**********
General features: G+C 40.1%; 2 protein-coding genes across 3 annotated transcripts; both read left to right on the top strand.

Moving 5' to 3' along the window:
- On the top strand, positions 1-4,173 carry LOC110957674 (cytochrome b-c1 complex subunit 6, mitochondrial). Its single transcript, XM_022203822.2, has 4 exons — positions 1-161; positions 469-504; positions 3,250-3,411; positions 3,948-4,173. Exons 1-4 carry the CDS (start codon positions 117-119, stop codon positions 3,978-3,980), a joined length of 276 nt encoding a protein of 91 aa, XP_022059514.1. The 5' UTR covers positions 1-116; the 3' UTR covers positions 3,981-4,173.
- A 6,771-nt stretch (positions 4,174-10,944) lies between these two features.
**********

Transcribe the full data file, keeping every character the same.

General features: G+C 40.1%; 2 protein-coding genes across 3 annotated transcripts; both read left to right on the top strand.

Moving 5' to 3' along the window:
- On the top strand, positions 1-4,173 carry LOC110957674 (cytochrome b-c1 complex subunit 6, mitochondrial). Its single transcript, XM_022203822.2, has 4 exons — positions 1-161; positions 469-504; positions 3,250-3,411; positions 3,948-4,173. Exons 1-4 carry the CDS (start codon positions 117-119, stop codon positions 3,978-3,980), a joined length of 276 nt encoding a protein of 91 aa, XP_022059514.1. The 5' UTR covers positions 1-116; the 3' UTR covers positions 3,981-4,173.
- A 6,771-nt stretch (positions 4,174-10,944) lies between these two features.